The recognition of Greece’s northern neighbour by its chosen constitutional name of Macedonia is the Bush administration’s first foreign policy move since being re-elected this week and has caught the Greek government by surprise.
The Greek foreign ministry accused Washington of pre-empting ongoing European Union (EU) sponsored talks between the neighbouring countries aimed at resolving a protracted 13-year dispute about the use of the name ‘Macedonia’.
“While we had entered a period of intense activity on the matter of the name, the United States rushed today unilaterally to proceed to the recognition of the neighbouring country under its constitutional name. The expediency of this action is not comprehensible,” Greek foreign ministry spokesman Yiorgos Koumoutsakos said.
Greece has fought against the use of ‘Macedonia’ by the republic since it gained independence from the former Yugoslavian federation in 1991.
Instead, Athens has insisted on calling it by the provisional name of the ‘Former Yugoslav Republic of Macedonia’ (FYROM), as adopted by the United Nations.
A northern Greek province, the birthplace of Alexander the Great, also bears the name Macedonia, and Athens has argued that Skopje’s claims on the Macedonian name indicates the republic has territorial ambitions to absorb the province.
“The recognition of FYROM under the name of ‘Macedonia’, with which this country promotes historically unsubstantiated, irredentist claims on our country, has disappointed the Greek people deeply,” Greek President Costis Stephanopoulos said.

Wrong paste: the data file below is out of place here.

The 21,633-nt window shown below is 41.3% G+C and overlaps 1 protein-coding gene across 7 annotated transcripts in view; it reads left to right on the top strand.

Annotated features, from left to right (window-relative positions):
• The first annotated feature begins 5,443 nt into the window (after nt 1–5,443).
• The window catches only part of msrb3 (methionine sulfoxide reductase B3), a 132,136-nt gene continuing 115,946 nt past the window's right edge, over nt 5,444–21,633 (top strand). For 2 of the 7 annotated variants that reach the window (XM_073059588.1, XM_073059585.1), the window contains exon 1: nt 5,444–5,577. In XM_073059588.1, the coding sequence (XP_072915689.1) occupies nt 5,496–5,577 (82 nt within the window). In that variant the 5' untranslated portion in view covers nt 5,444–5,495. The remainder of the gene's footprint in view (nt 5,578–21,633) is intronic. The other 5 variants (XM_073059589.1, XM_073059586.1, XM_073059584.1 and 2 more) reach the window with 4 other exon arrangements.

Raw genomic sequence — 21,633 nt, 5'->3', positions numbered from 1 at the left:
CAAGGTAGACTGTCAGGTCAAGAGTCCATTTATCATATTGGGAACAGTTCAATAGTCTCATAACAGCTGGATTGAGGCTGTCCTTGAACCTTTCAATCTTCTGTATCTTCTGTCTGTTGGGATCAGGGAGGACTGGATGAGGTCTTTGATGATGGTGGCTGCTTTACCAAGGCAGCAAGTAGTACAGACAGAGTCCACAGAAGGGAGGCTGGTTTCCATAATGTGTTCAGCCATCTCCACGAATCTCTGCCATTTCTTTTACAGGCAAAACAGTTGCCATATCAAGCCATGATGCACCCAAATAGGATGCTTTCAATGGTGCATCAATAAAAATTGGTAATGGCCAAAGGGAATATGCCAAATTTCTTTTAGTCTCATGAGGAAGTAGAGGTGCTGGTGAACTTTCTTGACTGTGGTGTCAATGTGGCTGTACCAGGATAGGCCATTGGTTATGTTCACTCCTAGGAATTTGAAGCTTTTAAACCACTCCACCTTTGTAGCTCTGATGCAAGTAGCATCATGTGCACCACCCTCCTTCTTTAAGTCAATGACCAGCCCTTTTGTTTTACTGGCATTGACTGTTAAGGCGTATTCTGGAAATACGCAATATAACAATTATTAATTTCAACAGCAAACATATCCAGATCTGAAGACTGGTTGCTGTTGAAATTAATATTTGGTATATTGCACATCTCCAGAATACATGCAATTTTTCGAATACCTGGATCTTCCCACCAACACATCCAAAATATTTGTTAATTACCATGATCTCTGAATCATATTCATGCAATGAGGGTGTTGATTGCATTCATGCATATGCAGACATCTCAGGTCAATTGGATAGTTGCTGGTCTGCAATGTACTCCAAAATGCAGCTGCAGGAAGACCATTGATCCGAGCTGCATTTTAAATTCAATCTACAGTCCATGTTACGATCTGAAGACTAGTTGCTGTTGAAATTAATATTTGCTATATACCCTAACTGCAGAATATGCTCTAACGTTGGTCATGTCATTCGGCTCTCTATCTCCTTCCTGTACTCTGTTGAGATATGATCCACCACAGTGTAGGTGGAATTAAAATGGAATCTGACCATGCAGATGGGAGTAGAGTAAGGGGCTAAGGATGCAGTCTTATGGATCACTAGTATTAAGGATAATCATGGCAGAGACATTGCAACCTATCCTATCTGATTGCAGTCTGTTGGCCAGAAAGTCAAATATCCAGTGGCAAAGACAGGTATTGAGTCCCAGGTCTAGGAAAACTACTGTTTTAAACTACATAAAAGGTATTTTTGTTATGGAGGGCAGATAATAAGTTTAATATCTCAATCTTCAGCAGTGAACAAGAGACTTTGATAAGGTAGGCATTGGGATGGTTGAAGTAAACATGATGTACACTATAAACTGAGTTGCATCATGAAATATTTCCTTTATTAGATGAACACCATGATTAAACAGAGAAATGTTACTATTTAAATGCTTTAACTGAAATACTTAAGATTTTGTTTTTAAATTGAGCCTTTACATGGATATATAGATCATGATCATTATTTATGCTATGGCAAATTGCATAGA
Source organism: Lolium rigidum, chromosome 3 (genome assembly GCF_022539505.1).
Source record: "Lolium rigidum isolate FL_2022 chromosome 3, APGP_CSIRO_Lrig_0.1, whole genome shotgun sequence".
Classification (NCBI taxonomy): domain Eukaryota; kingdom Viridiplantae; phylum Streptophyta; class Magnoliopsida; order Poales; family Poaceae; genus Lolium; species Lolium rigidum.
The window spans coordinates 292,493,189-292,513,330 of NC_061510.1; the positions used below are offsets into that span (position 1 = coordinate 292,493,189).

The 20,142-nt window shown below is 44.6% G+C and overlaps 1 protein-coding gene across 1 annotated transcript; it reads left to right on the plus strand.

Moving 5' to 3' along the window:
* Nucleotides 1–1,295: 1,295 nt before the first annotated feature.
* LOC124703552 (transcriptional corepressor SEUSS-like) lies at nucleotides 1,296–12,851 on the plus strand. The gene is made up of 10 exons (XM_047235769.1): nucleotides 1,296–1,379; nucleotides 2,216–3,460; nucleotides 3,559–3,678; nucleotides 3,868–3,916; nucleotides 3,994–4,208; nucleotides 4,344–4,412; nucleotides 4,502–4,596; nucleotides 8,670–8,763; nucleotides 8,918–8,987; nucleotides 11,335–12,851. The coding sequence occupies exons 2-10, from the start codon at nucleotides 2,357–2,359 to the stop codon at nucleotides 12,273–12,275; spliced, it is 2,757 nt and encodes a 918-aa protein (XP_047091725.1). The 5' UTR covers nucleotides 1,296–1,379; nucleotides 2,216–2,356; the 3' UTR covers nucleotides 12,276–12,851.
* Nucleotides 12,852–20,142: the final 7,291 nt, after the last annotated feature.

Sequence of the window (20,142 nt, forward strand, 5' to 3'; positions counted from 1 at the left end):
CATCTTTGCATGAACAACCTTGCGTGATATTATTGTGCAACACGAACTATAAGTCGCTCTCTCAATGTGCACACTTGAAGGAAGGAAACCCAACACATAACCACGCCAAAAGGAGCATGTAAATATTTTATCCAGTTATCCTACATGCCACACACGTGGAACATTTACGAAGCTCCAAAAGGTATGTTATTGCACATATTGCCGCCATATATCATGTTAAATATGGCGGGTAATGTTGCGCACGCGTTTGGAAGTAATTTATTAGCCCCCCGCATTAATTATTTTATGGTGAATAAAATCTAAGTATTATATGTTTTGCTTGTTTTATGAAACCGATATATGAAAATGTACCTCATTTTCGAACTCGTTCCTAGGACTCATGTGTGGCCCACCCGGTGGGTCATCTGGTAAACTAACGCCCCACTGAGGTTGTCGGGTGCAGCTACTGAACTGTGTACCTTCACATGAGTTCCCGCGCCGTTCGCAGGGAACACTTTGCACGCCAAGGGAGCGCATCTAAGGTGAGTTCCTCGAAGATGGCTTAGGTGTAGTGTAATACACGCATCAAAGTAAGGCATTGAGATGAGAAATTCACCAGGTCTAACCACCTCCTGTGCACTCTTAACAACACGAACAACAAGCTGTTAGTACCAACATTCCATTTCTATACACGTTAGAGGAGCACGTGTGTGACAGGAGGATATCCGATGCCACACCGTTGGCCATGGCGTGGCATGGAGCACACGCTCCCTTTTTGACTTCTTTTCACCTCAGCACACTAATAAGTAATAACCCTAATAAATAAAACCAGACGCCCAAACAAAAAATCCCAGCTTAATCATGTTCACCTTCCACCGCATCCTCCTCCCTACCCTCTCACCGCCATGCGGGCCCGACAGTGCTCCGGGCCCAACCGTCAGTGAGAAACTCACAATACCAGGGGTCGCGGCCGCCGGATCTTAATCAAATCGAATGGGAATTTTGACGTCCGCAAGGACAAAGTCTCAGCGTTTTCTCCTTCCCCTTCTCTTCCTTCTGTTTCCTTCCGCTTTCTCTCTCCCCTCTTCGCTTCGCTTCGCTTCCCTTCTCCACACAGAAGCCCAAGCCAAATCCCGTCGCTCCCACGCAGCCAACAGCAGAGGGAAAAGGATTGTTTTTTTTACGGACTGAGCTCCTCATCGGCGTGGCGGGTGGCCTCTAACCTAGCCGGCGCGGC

The President of the Former Yugoslav Republic of Macedonia Branko Crvenkovski has hailed the development as a ‘victory’ but tempered the comment by saying that his government was “determined to continue to work on building friendly and neighbourly relations” with Greece.
The European Union’s Dutch presidency has said it does not plan to follow the United States’ lead, dampening fears that more countries will also make the change.
The largely symbolic shift by America has been timed to coincide with a critical referendum on Sunday in which the Former Yugoslav Republic of Macedonia will vote on US-backed legislation to empower the country’s ethnic Albanian minority.
The law is a final step in an internationally-brokered peace deal that ended seven months of conflict between government forces and ethnic Albanian guerrillas in 2001.
US State Department spokesman Richard Boucher said Washington hoped the decision to recognise the name would boost the chances of the referendum being passed and further stabilise the republic while improving its democratic progress.